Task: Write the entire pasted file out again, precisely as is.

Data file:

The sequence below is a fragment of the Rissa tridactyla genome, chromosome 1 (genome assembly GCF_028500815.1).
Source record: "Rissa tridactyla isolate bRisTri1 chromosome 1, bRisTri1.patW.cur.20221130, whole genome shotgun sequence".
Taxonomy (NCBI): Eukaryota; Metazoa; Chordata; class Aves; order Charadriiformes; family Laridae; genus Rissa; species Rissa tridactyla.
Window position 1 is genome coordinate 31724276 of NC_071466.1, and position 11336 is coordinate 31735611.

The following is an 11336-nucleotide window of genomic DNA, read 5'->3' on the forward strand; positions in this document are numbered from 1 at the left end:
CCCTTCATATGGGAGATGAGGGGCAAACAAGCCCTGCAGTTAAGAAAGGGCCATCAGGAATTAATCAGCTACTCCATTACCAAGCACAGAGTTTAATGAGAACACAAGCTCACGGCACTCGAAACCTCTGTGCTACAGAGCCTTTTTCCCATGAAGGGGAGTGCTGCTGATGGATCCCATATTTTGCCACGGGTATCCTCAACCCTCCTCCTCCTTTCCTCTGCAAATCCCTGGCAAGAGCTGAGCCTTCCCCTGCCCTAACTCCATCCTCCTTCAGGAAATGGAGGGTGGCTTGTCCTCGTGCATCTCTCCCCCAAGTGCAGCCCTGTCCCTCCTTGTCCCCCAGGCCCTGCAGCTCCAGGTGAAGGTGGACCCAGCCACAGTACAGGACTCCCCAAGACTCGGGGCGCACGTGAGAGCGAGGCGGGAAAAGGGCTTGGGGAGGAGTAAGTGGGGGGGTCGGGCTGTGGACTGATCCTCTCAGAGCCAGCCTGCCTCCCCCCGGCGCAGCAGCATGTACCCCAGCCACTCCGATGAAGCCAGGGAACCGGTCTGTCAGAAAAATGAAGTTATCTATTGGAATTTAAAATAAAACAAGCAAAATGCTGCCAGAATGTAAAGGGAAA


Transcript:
The sequence below is a fragment of the Rissa tridactyla genome, chromosome 1 (genome assembly GCF_028500815.1).
Source record: "Rissa tridactyla isolate bRisTri1 chromosome 1, bRisTri1.patW.cur.20221130, whole genome shotgun sequence".
Taxonomy (NCBI): Eukaryota; Metazoa; Chordata; class Aves; order Charadriiformes; family Laridae; genus Rissa; species Rissa tridactyla.
Window position 1 is genome coordinate 31724276 of NC_071466.1, and position 11336 is coordinate 31735611.

The following is an 11336-nucleotide window of genomic DNA, read 5'->3' on the forward strand; positions in this document are numbered from 1 at the left end:
CCCTTCATATGGGAGATGAGGGGCAAACAAGCCCTGCAGTTAAGAAAGGGCCATCAGGAATTAATCAGCTACTCCATTACCAAGCACAGAGTTTAATGAGAACACAAGCTCACGGCACTCGAAACCTCTGTGCTACAGAGCCTTTTTCCCATGAAGGGGAGTGCTGCTGATGGATCCCATATTTTGCCACGGGTATCCTCAACCCTCCTCCTCCTTTCCTCTGCAAATCCCTGGCAAGAGCTGAGCCTTCCCCTGCCCTAACTCCATCCTCCTTCAGGAAATGGAGGGTGGCTTGTCCTCGTGCATCTCTCCCCCAAGTGCAGCCCTGTCCCTCCTTGTCCCCCAGGCCCTGCAGCTCCAGGTGAAGGTGGACCCAGCCACAGTACAGGACTCCCCAAGACTCGGGGCGCACGTGAGAGCGAGGCGGGAAAAGGGCTTGGGGAGGAGTAAGTGGGGGGGTCGGGCTGTGGACTGATCCTCTCAGAGCCAGCCTGCCTCCCCCCGGCGCAGCAGCATGTACCCCAGCCACTCCGATGAAGCCAGGGAACCGGTCTGTCAGAAAAATGAAGTTATCTATTGGAATTTAAAATAAAACAAGCAAAATGCTGCCAGAATGTAAAGGGAAA